It’s just a glimpse of how much of a monster Dreykov is clear. He may not have disintegrated 50 percent of the universe, he may not be a real skull-faced Nazi, or a goddess destroyer of worlds, but Dreykov is still a bigger bastard – and a very recognizable one, too.
This villain is not a failed experiment, or a damaged character bent on revenge; he has no misguided noble ideals, he is just a complete jerk who treats women and girls as commodities. Dreykov runs the Widow program as if it were a farm. He removes children from their families when they are very young (Yelena was six – Natasha was even younger). One in twenty survives the training and becomes a widow. He kills the rest. Given the revelation of the number of brainwashed widows Dreykov has stationed around the world, the number of deaths for which he must be responsible is staggering. But those who survive are hardly better off. We learn through Yelena that these women have no free will. Not a meaningful life at all. It’s funny, but it’s also heartbreaking how excited Yelena is to buy herself a piece of clothing for the first time.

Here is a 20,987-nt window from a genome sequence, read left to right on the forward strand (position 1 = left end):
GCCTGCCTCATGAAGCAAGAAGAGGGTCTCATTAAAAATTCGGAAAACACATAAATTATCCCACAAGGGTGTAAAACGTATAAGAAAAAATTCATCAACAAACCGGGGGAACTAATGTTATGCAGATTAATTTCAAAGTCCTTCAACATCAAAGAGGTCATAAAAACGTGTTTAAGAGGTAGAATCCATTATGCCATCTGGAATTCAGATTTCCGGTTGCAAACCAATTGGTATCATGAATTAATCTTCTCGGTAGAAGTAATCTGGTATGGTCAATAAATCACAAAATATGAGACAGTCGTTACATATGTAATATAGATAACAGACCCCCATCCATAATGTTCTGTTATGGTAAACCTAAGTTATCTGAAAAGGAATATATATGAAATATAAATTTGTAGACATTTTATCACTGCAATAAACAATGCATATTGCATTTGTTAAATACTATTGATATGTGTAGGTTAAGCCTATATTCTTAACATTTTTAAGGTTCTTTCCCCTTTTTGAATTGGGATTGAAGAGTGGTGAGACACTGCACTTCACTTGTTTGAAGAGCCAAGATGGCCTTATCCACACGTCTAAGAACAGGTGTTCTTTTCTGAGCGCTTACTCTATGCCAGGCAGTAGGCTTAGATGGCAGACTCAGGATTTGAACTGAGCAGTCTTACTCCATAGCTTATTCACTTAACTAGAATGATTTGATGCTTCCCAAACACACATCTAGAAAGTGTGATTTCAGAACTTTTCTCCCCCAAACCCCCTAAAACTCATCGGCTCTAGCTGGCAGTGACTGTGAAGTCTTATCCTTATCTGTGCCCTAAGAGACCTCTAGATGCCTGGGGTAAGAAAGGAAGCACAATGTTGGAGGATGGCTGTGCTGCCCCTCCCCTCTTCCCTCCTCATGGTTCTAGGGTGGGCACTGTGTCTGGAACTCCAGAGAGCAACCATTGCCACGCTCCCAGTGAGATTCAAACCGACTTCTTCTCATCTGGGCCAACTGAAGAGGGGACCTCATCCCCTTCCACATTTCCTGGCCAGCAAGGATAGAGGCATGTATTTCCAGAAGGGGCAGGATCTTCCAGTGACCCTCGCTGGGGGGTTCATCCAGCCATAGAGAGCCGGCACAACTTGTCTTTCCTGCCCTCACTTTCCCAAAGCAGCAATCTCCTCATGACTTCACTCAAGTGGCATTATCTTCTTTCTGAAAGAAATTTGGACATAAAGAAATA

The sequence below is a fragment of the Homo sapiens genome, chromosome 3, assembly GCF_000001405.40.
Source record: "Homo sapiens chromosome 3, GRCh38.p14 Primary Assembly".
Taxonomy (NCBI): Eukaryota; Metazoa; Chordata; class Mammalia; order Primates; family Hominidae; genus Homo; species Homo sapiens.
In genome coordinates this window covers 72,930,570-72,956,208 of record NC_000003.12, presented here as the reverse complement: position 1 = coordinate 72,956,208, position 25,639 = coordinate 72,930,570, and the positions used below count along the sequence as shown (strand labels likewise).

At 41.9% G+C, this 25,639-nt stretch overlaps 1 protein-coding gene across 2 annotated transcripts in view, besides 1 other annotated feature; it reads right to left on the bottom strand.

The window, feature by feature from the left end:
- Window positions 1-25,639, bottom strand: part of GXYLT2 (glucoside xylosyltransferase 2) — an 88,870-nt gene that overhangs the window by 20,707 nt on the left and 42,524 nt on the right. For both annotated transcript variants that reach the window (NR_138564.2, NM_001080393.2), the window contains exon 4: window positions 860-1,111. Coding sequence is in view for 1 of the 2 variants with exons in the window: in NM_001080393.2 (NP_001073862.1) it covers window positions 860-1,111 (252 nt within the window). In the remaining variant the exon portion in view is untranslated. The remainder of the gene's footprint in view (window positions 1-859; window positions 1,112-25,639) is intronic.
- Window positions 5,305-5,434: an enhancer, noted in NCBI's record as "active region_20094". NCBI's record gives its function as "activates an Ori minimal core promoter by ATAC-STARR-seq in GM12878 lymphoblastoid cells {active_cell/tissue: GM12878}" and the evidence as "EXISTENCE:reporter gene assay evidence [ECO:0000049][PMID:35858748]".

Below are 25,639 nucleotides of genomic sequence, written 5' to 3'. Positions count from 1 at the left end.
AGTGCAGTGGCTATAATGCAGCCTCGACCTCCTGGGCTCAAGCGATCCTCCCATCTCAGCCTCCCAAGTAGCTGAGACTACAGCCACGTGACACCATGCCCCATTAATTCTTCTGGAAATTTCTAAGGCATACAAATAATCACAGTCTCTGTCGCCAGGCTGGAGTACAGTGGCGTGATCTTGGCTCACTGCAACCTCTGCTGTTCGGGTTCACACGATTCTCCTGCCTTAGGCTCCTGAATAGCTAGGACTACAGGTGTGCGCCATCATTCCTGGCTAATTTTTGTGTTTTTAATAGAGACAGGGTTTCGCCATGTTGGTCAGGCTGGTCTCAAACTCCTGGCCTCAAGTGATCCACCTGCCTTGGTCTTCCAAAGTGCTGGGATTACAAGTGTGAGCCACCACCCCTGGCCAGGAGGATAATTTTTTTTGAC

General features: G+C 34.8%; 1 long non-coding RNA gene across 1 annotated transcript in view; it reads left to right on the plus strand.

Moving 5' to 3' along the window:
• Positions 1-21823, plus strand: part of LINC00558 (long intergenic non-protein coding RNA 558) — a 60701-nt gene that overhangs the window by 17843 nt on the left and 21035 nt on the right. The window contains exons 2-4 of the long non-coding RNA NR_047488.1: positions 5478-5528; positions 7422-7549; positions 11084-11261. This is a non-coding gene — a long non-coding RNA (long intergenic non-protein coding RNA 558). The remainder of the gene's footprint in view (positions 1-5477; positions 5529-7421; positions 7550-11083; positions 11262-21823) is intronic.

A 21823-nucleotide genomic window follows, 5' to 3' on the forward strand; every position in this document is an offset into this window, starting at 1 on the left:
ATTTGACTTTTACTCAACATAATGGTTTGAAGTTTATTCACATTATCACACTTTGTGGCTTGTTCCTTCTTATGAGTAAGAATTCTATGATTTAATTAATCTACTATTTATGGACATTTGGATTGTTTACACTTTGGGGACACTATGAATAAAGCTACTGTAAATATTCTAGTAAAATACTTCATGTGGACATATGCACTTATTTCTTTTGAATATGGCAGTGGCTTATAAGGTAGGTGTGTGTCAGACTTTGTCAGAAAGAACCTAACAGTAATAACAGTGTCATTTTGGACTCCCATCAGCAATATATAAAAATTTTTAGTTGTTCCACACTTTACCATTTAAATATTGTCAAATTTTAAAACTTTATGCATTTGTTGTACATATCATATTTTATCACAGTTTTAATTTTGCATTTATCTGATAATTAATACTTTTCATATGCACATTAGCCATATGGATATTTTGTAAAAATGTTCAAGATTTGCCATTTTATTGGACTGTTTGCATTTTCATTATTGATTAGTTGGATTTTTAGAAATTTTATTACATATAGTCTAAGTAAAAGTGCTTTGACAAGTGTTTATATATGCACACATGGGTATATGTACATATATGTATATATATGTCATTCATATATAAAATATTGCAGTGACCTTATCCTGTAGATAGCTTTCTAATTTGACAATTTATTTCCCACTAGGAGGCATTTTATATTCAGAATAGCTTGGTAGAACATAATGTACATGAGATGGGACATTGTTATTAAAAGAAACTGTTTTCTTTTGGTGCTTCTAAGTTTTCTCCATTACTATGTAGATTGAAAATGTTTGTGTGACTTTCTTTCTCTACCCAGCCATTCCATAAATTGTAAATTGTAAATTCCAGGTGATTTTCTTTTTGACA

Dreykov has Harvey Weinstein/Jeffrey Epstein/Donald Trump vibes. He is the epitome of toxic masculinity, a violent bully obsessed with power and who sees women as property – in fact, he describes girls as “the only resource the world has too much of.”
There is nothing to indicate that Dreykov is a sexual abuser, but there is also nothing to indicate that he is not. What motivates Dreykov is power and he has complete control over these women – hundreds of women. They are not people for him. So the limits of his abuse are not defined. And the fact that he can treat his own daughter so horribly would indicate that there are no limits at all. He treats women and girls like garbage, including his own child.
Dreykov’s widows get involuntary hysterectomies – Yelena describes the process to Alexei in cold detail. He violates the bodies of these women and controls their minds, leaving them in a state of awake torture. They are aware and aware of what they are doing, but cannot tell what they are and what they are not.
And when Dreykov is confronted by a woman he can’t control, Natasha, his facade slips. He loses his temper. And his response is to punch her in the face. Repeatedly. Wet can take it. It’s all part of her plan. But you know that in another life, Dreykov would definitely be a domestic abuser.
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